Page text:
[Tails-dev] Reducing attack surface of kernel and tightening firewall/sysctls

Jacob Appelbaum jacob at appelbaum.net
Wed Dec 3 18:22:30 CET 2014


Hi,

After talking with a new friend about netfilter and the kernel, we
discussed a funny thing that happens to lots of people who use
iptables. As a result, I took a look at Tails and sure enough, that
funny little issue is present. I think as a result, we should make a
reasonable, minimal change to our iptables rules. Looking at Ferm, the
firewall rules say something that is extremely common which is as
follows for INPUT and OUTPUT:

            mod state state (RELATED ESTABLISHED) ACCEPT;

I propose that we change the rule to be:

            mod state state (NEW ESTABLISHED) ACCEPT;

The reason is pretty simple - RELATED makes the kernel do a lot of
extra lifting that is not needed by using the conntrack kernel code:

https://git.kernel.org/cgit/linux/kernel/git/torvalds/linux.git/tree/net/netfilter?id=refs/tags/v3.18-rc7

Take a look at the various nf_conntrack_*.c files to see the various
parsers that are exposed by using the RELATED connection tracking
state. We should never need the kernel to automatically modify the
firewall - as an example, we do not need it to setup an incoming FTP
session based on the kernel believing that we've tried to do an
outgoing FTP session. An old example of this kind of trick is
demonstrated here:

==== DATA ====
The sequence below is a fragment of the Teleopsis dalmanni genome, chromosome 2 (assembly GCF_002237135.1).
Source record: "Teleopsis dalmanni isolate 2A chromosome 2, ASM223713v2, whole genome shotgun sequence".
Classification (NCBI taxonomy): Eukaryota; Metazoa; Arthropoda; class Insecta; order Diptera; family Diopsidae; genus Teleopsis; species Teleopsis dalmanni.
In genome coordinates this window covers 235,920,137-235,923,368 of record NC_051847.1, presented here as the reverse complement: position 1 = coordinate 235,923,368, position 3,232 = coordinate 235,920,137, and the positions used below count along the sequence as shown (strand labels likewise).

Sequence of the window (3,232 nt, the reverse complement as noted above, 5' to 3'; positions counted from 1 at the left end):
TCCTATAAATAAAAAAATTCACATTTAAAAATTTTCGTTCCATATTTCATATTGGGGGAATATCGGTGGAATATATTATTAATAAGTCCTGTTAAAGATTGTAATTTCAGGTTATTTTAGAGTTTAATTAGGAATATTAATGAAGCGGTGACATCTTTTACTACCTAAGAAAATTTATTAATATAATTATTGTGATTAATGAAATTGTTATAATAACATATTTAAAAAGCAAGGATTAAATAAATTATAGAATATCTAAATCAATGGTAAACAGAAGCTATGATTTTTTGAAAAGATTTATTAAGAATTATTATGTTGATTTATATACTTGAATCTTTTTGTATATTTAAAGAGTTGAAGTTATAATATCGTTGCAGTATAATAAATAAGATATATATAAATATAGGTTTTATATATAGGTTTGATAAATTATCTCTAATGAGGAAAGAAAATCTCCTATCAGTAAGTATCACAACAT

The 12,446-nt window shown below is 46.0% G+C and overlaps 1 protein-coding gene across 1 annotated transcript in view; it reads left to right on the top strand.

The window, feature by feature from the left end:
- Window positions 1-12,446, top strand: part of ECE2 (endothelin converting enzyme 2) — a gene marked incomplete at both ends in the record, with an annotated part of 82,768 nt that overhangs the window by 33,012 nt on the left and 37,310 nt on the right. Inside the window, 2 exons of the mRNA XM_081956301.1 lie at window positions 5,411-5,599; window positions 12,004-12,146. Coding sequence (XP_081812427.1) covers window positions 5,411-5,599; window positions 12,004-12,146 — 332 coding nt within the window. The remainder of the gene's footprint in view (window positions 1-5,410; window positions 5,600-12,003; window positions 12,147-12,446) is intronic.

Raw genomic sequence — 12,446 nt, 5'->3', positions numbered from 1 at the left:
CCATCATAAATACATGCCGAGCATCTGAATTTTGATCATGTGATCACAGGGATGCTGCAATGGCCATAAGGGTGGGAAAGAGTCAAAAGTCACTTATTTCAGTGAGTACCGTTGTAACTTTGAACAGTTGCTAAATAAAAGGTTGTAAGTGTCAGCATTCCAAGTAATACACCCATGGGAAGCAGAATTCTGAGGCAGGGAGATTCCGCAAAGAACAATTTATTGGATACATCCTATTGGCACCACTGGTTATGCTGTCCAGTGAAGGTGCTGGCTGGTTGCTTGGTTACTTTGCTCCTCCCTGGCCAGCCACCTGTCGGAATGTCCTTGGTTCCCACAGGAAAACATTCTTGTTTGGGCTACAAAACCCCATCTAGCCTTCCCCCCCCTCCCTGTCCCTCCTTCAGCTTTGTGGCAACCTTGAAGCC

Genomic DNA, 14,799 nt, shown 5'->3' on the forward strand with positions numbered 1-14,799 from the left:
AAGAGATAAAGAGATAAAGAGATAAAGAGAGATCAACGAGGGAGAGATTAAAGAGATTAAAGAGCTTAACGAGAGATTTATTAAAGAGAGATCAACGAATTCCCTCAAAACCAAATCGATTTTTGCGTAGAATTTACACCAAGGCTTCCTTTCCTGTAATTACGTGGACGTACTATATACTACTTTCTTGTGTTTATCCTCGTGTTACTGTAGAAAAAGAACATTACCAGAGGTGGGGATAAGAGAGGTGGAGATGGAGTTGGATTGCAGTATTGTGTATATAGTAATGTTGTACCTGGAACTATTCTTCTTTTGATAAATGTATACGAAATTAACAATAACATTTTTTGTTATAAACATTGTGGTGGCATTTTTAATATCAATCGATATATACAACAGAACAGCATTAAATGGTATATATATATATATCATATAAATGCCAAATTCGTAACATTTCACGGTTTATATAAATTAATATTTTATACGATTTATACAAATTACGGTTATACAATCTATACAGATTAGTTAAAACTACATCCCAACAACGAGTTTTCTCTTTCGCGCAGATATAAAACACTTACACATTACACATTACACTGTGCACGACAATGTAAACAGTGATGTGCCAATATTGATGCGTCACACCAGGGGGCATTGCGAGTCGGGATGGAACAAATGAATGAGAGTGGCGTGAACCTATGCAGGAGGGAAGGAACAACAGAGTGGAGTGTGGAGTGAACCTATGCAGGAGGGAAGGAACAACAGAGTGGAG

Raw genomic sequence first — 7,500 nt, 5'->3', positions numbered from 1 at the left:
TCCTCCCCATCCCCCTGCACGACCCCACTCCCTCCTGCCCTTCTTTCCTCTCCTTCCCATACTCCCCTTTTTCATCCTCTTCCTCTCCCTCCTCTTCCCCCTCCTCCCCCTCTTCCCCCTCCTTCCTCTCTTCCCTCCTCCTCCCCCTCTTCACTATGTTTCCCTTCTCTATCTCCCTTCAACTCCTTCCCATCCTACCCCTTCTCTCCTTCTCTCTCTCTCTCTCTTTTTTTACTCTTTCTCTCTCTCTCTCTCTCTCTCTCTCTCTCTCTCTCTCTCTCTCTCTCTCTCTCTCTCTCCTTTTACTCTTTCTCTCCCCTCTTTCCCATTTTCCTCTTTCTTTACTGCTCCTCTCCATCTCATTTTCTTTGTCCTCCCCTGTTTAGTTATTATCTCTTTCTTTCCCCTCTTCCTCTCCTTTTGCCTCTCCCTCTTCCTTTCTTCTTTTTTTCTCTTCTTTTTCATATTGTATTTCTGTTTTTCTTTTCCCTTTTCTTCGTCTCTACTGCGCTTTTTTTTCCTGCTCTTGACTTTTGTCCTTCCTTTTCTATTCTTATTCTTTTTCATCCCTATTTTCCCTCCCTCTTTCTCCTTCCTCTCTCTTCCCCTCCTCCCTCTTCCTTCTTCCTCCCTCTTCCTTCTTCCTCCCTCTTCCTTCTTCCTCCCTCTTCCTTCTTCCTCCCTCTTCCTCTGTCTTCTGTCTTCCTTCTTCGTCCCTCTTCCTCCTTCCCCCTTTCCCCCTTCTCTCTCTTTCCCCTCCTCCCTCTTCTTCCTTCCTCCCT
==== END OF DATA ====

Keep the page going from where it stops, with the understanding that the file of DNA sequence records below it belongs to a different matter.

http://www.securiteam.com/unixfocus/5DP0B2040S.html

An example of how RELATED opens up the firewall is written here:

  https://home.regit.org/netfilter-en/secure-use-of-helpers/

Now, I think that the older exploit above is not functional but I
admit, I haven't tested it or thought about how it may be extended for
the current kernel. That however doesn't convince me that we should
ever have that code exposed on a deployed Tails system. Unless RELATED
literally does nothing, I think it adds attack surface - how much is
an open research question. On the other hand, if RELATED does nothing,
we should remove it, it isn't needed as far as I see.

There are two basic issues that fell out of the discussion today: one
where an incoming connection is allowed, another where the parser has
a bug which is exploitable. Neither is required for our uses, right?
Both are actually harmful to our use cases, I think.

Some of the modules are written by very talented programmers and I'm
sure they're well written. Still, if you look at the code, you'll see
that they literally do IRC or Amanda parsing in the kernel. Here are
some examples:

Amanda:  https://git.kernel.org/cgit/linux/kernel/git/torvalds/linux.git/tree/net/netfilter/nf_conntrack_amanda.c?id=refs/tags/v3.18-rc7

pptp: https://git.kernel.org/cgit/linux/kernel/git/torvalds/linux.git/tree/net/netfilter/nf_conntrack_pptp.c?id=refs/tags/v3.18-rc7

If we look at on the latest Tails, we'll see
/proc/sys/net/netfilter/nf_conntrack_helper is set to 1. I propose
that we set it to 0. We do not want help tracking connections, we do
not want those extra protocol parsers in the kernel doing this kind of
heavy lifting.

Thus with two minor changes, I think we can easily tighten the system
and it should not impact anything except for an attacker. I think we
want to set the sysctl net.netfilter.nf_conntrack_helper to 0 and
remove RELATED from the Ferm configuration. I think we need to replace
it with NEW and nothing else.

We'll need to research exactly what other changes to Ferm need to made
for establishing a connection but I think it is simply (NEW
ESTABLISHED).

It seems that we should really look into tightening the network stack
down to the absolute minimum amount of code. I think right now, the
attack surface is larger than needed for our uses.

Thoughts?

All the best,
Jake


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